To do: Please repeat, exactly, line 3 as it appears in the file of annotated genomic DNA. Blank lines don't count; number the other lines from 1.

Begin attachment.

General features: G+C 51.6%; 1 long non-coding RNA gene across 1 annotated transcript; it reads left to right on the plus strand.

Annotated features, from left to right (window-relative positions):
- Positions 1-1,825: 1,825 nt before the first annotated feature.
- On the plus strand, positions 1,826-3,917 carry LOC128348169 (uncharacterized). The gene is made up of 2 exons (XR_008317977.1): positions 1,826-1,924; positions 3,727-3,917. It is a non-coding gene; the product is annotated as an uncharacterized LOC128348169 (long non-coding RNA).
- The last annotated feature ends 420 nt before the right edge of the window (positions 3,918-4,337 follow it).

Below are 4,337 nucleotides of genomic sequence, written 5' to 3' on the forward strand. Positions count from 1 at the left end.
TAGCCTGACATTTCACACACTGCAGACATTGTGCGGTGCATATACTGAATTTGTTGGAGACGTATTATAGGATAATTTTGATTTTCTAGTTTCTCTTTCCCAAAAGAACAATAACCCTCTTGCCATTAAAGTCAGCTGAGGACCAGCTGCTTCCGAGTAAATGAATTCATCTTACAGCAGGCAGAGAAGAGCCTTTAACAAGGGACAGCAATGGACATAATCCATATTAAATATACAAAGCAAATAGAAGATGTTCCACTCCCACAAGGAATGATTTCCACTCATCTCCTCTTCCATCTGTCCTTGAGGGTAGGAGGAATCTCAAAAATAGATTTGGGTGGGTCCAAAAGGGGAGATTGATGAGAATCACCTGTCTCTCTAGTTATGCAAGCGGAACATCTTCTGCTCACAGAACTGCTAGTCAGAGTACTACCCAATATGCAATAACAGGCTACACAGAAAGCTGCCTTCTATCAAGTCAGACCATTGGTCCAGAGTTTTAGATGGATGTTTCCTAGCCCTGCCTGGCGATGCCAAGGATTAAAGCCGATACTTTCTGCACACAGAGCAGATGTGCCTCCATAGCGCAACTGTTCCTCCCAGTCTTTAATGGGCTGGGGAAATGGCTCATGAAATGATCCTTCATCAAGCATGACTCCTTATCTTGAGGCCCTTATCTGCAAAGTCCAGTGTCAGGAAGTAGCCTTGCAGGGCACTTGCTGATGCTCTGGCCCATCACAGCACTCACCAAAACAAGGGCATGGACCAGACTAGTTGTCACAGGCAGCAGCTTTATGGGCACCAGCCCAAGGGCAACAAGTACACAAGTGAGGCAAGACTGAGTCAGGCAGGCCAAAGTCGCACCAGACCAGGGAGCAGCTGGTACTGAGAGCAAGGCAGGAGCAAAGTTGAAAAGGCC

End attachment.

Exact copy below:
- Positions 1-1,825: 1,825 nt before the first annotated feature.